The hack­ing of MTV Lebanon and sub­se­quent prais­ing of it by Hezbollah’s media arm could rep­re­sent a new tac­tic in the way ter­ror­ist groups in the Mid­dle East attack their oppo­nents online and spread their ide­ol­ogy to a wider audi­ence. It does not appear that Hezbol­lah has pre­vi­ously endorsed cyber-attacks against its opponents.

ADL has tracked sev­eral hack­ing oper­a­tions against Jew­ish and Israeli insti­tu­tions by anti-Israel groups.

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October 14, 2014 1

Florida Temple Latest Target For ISIS Sympathizing Hackers

Update — 10/15/14: ADL alerted Face­book about the “Team Sys­tem Dz”  Face­book page. The page was removed from Face­book by the fol­low­ing day. ADL applauds Facebook’s response to the hacker group’s effort to exploit its service. 

Last week, as Jews were cel­e­brat­ing the hol­i­day of Sukkot, a hacker group call­ing itself “Team Sys­tem Dz” attacked the web­site of Tem­ple Kol Ami Emmanu-El in South Florida, redi­rect­ing vis­i­tors to a page with mes­sages express­ing sup­port of the Islamic State in Iraq and Syria (ISIS).team-system-dz-florida-temple-hackers

Vis­i­tors to the synagogue’s web­site were directed to state­ments in Eng­lish such as “I love you ISIS” and an Ara­bic state­ment promis­ing to “never for­get about the heroes of the Mus­lim Ummah [nation] who sac­ri­ficed their lives for the sake of God,” an appar­ent ref­er­ence to ISIS fight­ers. Vis­i­tors also saw an image of the Star of David crossed out next to the words, “F[ ] You Israel.

This inci­dent is the lat­est in a series of attacks against Jew­ish insti­tu­tional web­sites car­ried out by groups appar­ently based in the Mid­dle East and North Africa. While past hack­ing efforts against Jew­ish insti­tu­tions have focused on the Israeli Pales­tin­ian con­flict, more recent attacks against Jew­ish and non-Jewish tar­gets are being car­ried out in the name of ISIS.

“Team Sys­tem Dz” claimed credit for and bragged about its “hacks of Jew­ish web­sites espe­cially the web­site of the Miami tem­ple” on its Face­book page. The claim of credit noted that the attack “coin­cided with the time of one of the Jew­ish cel­e­bra­tions [and] cre­ated a big noise on media sites.” The group’s Face­book page also claims to have tar­geted other web­sites, includ­ing other Jew­ish and Israeli web­sites around the world.

Yes­ter­day the group threat­ened addi­tional attacks against Amer­i­can and Israeli web­sites. “…we will spend all the time for a mas­sive num­ber of attacks on Amer­i­can and Israeli web­sites, with God’s will they will be hacked. Curse upon Amer­ica and Israel.”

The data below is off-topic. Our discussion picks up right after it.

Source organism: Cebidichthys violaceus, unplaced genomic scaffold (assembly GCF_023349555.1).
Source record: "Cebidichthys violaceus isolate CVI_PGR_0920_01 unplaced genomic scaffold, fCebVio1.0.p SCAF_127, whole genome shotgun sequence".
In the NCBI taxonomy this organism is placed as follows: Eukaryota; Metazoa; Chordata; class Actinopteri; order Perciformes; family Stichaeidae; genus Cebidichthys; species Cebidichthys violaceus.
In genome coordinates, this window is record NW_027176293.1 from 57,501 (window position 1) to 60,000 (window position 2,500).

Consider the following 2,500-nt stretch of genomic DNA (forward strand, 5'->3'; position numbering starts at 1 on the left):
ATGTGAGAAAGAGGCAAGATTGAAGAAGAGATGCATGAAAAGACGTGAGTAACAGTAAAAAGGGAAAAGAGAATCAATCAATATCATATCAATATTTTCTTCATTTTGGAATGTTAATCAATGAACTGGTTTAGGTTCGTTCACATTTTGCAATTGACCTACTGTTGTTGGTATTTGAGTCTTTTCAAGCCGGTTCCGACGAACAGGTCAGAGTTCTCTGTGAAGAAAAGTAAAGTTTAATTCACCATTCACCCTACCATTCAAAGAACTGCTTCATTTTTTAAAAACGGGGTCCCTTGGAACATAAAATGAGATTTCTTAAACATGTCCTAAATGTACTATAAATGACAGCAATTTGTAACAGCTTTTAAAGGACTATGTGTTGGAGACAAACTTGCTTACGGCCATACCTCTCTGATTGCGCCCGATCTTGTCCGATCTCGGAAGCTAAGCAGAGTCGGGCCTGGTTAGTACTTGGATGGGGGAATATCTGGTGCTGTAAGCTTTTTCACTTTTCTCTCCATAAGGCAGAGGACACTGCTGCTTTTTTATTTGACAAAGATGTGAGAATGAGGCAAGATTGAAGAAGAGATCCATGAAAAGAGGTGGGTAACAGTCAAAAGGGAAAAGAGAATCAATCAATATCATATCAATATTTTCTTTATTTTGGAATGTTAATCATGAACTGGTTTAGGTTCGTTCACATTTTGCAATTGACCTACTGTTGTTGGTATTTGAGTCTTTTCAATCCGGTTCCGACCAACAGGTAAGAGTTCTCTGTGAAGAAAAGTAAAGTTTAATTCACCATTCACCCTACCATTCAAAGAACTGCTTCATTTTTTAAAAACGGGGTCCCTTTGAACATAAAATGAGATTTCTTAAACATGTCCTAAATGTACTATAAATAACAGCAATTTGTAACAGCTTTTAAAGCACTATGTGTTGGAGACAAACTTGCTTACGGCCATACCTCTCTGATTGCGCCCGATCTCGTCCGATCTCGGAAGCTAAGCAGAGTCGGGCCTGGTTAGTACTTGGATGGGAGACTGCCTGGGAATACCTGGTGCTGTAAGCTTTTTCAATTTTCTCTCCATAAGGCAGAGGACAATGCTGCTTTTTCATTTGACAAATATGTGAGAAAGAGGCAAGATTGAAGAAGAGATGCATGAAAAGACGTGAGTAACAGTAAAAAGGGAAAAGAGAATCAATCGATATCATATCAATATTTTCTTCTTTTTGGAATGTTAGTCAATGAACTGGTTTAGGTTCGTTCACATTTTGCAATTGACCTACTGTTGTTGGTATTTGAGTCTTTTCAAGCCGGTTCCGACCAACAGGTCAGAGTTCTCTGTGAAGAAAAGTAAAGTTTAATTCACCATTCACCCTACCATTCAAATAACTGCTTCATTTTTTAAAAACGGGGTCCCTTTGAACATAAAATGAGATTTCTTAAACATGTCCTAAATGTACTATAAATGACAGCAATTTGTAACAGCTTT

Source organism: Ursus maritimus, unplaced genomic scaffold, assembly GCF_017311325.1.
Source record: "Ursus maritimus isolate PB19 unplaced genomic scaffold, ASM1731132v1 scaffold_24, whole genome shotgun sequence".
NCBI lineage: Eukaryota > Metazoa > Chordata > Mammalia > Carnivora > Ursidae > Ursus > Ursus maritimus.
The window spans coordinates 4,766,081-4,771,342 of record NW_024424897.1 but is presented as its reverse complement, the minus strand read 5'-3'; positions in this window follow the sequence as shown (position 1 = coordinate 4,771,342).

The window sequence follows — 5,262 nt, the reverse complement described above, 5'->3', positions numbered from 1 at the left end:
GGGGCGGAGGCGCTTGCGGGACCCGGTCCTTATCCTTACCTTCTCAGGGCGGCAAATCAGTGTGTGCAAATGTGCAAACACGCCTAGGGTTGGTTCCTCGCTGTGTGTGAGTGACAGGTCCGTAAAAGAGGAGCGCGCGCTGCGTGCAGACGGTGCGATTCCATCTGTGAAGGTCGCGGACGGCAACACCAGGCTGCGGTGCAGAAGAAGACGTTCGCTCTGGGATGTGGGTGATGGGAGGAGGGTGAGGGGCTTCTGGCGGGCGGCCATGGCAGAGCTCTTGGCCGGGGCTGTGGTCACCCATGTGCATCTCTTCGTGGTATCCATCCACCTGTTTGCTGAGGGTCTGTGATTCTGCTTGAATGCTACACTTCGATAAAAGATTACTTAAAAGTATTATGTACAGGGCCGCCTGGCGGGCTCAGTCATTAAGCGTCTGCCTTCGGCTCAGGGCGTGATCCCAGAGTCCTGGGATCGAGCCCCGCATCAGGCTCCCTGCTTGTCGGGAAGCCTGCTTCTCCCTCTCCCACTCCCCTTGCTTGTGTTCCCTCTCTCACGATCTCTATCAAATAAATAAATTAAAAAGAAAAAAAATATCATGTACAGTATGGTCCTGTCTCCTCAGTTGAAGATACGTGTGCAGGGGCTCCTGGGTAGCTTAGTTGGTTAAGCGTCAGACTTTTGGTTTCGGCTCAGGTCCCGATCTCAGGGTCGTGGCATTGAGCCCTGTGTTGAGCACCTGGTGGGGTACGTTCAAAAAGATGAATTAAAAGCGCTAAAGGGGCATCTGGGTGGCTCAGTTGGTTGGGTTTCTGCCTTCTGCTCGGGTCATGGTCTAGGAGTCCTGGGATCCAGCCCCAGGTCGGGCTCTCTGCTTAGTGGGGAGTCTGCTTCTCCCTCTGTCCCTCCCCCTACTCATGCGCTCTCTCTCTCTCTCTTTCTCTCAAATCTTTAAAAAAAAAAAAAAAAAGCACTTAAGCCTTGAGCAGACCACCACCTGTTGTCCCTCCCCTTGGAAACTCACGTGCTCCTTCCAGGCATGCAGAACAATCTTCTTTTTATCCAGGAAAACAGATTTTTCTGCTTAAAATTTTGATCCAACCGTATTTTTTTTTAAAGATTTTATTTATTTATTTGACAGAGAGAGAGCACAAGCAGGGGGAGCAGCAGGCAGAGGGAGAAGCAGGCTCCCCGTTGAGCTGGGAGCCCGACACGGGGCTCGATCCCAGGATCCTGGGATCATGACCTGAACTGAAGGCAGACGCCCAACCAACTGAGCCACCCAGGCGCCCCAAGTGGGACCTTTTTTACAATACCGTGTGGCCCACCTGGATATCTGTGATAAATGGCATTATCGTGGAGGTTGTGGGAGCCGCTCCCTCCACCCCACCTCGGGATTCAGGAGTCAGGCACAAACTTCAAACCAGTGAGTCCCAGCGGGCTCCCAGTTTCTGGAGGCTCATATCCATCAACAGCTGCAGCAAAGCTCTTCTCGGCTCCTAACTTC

The group appears to be based in Alge­ria; its Face­book pro­file cover image includes the phrase “Proud to be Alger­ian” and other posts fea­ture Alger­ian flags and sym­bols. The “Dz” in the group’s name seems to be a ref­er­ence to the inter­net domain des­ig­na­tion for Alge­ria. Fur­ther­more, most announce­ments on the page are writ­ten in the Alger­ian Ara­bic dialect.

In addi­tion to “Team Sys­tem Dz,” the name “Jor­dan Earth­quake” in Ara­bic was also listed on the page that the temple’s vis­i­tors were redi­rected to.  “Jor­dan Earth­quake” appears to be a hacker closely affil­i­ated with “Team Sys­tem Dz.” Var­i­ous posts on the group’s Face­book page indi­cate that “Jor­dan Earth­quake” is a part­ner in sev­eral of its hack­ing operations.

The “Team Sys­tem Dz” Face­book page also con­tains mate­ri­als pre­pared by the media bureau of ISIS. The group’s Twit­ter han­dle uses sev­eral ISIS-related hash­tags and includes links to many media accounts about the temple’s website’s hacking.

Jew­ish web­sites in the U.S. have become a com­mon tar­get for hacker groups in the Arab and Mus­lim world. Below is a sam­pling of attacks launched by var­i­ous hacker groups against Jew­ish insti­tu­tions in the U.S. in the past few years.

  • In July 2014, The Moroc­can Islamic Union-mail hacker group claimed respon­si­bil­ity for van­dal­iz­ing the web­sites of Jew­ish con­gre­ga­tions in Penn­syl­va­nia and Hous­ton with mes­sages in sup­port of Gaza.
  • In Decem­ber 2013, the Tunisia based group, Fal­laga, hacked the web­site of the Missouri-based Jew­ish Radio.
  • In July 2013, the web­site of a Jew­ish com­mu­nal high school pro­gram in upstate New York was hacked by a mem­ber of the Gaza Hack­ers Team. The web­site was defaced with anti-Israel messages.
  • In Decem­ber 2012, the Bangladesh Cyber Army hacker group tar­geted the web­site of a Tem­ple in Omaha and posted images depict­ing what the group called “Israel killing children.”

Other hacker groups like aljyyosh (“the armies” in Ara­bic) claim to have hacked into per­sonal infor­ma­tion belong­ing to Amer­i­can Jews and Israelis and pro­vided instruc­tions on how to hack into such per­sonal infor­ma­tion on their var­i­ous online forums.